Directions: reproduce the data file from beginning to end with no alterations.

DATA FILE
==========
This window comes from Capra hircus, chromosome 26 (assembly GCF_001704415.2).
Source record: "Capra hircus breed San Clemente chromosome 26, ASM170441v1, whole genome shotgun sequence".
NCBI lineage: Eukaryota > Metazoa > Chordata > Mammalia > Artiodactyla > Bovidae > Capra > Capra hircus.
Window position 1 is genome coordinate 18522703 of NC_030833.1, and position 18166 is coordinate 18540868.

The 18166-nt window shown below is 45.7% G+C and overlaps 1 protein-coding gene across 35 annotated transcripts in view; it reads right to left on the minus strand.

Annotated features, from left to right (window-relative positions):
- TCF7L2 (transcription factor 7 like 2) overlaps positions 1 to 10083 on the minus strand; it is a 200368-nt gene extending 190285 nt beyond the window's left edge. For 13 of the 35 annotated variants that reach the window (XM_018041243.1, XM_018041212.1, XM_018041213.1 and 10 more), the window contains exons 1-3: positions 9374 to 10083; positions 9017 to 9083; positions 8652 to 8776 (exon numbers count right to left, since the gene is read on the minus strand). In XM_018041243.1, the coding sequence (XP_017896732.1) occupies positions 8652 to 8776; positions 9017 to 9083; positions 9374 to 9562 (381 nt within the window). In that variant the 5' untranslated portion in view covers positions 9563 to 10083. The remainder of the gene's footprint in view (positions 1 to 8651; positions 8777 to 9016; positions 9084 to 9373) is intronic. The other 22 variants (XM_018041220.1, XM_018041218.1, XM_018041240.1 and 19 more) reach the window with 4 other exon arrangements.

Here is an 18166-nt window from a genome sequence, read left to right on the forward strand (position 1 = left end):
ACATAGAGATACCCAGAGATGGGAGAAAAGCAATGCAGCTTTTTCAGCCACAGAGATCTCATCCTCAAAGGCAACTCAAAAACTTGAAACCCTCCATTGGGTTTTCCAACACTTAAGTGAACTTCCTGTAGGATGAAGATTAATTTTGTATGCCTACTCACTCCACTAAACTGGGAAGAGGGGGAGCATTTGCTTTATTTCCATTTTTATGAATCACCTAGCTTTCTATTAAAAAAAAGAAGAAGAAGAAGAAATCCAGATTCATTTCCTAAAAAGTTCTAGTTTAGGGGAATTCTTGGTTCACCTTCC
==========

This window comes from Capra hircus, chromosome 26 (assembly GCF_001704415.2).
Source record: "Capra hircus breed San Clemente chromosome 26, ASM170441v1, whole genome shotgun sequence".
NCBI lineage: Eukaryota > Metazoa > Chordata > Mammalia > Artiodactyla > Bovidae > Capra > Capra hircus.
Window position 1 is genome coordinate 18522703 of NC_030833.1, and position 18166 is coordinate 18540868.

The 18166-nt window shown below is 45.7% G+C and overlaps 1 protein-coding gene across 35 annotated transcripts in view; it reads right to left on the minus strand.

Annotated features, from left to right (window-relative positions):
- TCF7L2 (transcription factor 7 like 2) overlaps positions 1 to 10083 on the minus strand; it is a 200368-nt gene extending 190285 nt beyond the window's left edge. For 13 of the 35 annotated variants that reach the window (XM_018041243.1, XM_018041212.1, XM_018041213.1 and 10 more), the window contains exons 1-3: positions 9374 to 10083; positions 9017 to 9083; positions 8652 to 8776 (exon numbers count right to left, since the gene is read on the minus strand). In XM_018041243.1, the coding sequence (XP_017896732.1) occupies positions 8652 to 8776; positions 9017 to 9083; positions 9374 to 9562 (381 nt within the window). In that variant the 5' untranslated portion in view covers positions 9563 to 10083. The remainder of the gene's footprint in view (positions 1 to 8651; positions 8777 to 9016; positions 9084 to 9373) is intronic. The other 22 variants (XM_018041220.1, XM_018041218.1, XM_018041240.1 and 19 more) reach the window with 4 other exon arrangements.

Here is an 18166-nt window from a genome sequence, read left to right on the forward strand (position 1 = left end):
ACATAGAGATACCCAGAGATGGGAGAAAAGCAATGCAGCTTTTTCAGCCACAGAGATCTCATCCTCAAAGGCAACTCAAAAACTTGAAACCCTCCATTGGGTTTTCCAACACTTAAGTGAACTTCCTGTAGGATGAAGATTAATTTTGTATGCCTACTCACTCCACTAAACTGGGAAGAGGGGGAGCATTTGCTTTATTTCCATTTTTATGAATCACCTAGCTTTCTATTAAAAAAAAGAAGAAGAAGAAGAAATCCAGATTCATTTCCTAAAAAGTTCTAGTTTAGGGGAATTCTTGGTTCACCTTCC